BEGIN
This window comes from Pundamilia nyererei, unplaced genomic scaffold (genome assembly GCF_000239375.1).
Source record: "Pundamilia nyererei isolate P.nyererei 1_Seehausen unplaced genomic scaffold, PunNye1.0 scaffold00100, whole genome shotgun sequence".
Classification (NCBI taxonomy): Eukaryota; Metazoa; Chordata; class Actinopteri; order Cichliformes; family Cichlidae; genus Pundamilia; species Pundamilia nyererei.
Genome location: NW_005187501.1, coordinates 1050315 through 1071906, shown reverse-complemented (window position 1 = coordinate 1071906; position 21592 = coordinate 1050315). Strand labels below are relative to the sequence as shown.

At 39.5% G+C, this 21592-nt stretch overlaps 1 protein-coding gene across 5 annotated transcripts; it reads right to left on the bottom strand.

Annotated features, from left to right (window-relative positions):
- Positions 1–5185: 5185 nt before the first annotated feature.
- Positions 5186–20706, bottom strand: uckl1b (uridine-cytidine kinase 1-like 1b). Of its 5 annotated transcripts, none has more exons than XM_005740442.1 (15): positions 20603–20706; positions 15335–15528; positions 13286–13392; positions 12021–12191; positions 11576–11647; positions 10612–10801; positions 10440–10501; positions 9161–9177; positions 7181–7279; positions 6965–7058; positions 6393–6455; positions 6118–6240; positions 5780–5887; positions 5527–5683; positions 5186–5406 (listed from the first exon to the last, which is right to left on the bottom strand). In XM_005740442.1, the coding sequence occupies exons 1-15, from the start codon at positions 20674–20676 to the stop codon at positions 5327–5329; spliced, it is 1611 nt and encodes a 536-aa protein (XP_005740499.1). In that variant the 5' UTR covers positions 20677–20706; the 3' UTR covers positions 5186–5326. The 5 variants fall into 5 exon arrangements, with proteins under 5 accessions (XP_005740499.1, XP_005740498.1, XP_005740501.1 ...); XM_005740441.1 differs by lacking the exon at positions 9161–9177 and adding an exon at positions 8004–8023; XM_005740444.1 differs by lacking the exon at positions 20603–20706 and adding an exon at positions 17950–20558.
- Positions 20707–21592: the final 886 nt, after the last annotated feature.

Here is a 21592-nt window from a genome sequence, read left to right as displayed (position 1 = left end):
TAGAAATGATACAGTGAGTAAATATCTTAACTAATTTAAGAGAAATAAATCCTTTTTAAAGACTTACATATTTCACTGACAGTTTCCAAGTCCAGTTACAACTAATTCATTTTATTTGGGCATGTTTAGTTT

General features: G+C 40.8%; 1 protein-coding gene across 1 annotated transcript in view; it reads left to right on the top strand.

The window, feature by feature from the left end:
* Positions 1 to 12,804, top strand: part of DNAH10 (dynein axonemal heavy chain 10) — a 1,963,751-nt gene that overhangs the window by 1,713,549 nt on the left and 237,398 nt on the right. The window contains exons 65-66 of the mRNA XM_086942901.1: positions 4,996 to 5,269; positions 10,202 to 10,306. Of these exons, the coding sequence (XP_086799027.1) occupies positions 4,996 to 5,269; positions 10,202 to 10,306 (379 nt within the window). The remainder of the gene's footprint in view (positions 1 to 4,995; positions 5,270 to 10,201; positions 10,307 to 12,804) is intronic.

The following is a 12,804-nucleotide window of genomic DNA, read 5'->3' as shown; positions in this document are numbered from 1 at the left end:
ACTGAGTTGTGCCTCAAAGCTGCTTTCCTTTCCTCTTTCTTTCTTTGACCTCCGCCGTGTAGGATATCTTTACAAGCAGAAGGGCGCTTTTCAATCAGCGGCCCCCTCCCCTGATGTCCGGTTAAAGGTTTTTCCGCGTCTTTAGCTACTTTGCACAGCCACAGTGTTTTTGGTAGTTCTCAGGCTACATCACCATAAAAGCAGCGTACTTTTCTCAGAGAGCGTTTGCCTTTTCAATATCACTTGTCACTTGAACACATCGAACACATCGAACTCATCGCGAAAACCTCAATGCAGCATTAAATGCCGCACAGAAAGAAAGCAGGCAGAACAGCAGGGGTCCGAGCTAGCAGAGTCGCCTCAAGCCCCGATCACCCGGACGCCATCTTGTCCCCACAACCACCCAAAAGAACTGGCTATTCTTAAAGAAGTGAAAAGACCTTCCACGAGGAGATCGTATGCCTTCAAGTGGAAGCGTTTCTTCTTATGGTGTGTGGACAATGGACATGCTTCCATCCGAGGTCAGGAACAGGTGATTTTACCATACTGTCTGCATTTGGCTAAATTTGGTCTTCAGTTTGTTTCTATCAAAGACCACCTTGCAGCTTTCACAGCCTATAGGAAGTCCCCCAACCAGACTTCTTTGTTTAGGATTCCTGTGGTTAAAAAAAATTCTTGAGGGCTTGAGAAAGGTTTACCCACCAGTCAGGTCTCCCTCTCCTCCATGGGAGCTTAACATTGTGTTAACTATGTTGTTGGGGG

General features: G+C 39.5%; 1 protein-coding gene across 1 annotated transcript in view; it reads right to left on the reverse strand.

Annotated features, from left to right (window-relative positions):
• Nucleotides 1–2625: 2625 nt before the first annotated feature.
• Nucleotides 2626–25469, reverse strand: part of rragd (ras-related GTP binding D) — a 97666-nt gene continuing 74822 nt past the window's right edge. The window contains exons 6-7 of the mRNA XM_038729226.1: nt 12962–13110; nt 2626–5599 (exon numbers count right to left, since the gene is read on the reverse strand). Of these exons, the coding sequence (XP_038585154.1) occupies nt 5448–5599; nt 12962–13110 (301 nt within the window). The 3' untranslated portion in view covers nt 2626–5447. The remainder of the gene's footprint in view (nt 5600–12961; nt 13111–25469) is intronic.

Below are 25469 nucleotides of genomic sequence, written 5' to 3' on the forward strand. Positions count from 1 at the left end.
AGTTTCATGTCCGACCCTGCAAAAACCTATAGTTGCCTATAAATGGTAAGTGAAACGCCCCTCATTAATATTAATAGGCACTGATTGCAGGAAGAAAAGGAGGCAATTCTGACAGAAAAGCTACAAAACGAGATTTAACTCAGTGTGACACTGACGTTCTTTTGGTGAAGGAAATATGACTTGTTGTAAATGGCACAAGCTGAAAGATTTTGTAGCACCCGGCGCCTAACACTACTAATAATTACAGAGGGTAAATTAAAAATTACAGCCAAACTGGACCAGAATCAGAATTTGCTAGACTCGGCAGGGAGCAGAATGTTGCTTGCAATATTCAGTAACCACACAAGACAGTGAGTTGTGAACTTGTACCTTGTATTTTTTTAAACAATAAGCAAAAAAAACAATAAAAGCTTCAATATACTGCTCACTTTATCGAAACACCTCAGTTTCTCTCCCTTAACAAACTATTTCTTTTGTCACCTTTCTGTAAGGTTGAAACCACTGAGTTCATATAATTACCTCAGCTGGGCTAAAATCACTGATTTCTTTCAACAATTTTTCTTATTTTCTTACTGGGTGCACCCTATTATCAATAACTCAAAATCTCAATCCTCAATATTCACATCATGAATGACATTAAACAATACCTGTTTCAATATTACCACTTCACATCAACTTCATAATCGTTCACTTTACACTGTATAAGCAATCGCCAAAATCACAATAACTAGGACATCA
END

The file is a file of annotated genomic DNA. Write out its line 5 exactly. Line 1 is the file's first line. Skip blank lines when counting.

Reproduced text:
At 39.5% G+C, this 21592-nt stretch overlaps 1 protein-coding gene across 5 annotated transcripts; it reads right to left on the bottom strand.